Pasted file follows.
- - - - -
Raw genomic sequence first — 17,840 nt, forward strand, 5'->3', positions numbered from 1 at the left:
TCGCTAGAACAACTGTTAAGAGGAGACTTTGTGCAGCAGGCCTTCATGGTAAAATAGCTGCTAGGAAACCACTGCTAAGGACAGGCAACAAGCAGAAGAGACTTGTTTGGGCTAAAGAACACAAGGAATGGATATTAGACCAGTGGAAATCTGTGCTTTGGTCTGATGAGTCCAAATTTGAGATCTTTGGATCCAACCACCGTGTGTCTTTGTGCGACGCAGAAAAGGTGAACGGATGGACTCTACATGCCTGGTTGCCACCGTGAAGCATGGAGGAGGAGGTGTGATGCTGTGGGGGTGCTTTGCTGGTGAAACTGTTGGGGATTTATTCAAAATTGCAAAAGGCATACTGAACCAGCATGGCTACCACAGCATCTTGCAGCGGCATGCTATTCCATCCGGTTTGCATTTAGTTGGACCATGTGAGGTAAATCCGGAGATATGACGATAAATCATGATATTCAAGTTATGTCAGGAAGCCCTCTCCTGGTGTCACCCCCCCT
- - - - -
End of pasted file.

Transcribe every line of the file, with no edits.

Raw genomic sequence first — 17,840 nt, forward strand, 5'->3', positions numbered from 1 at the left:
TCGCTAGAACAACTGTTAAGAGGAGACTTTGTGCAGCAGGCCTTCATGGTAAAATAGCTGCTAGGAAACCACTGCTAAGGACAGGCAACAAGCAGAAGAGACTTGTTTGGGCTAAAGAACACAAGGAATGGATATTAGACCAGTGGAAATCTGTGCTTTGGTCTGATGAGTCCAAATTTGAGATCTTTGGATCCAACCACCGTGTGTCTTTGTGCGACGCAGAAAAGGTGAACGGATGGACTCTACATGCCTGGTTGCCACCGTGAAGCATGGAGGAGGAGGTGTGATGCTGTGGGGGTGCTTTGCTGGTGAAACTGTTGGGGATTTATTCAAAATTGCAAAAGGCATACTGAACCAGCATGGCTACCACAGCATCTTGCAGCGGCATGCTATTCCATCCGGTTTGCATTTAGTTGGACCATGTGAGGTAAATCCGGAGATATGACGATAAATCATGATATTCAAGTTATGTCAGGAAGCCCTCTCCTGGTGTCACCCCCCCT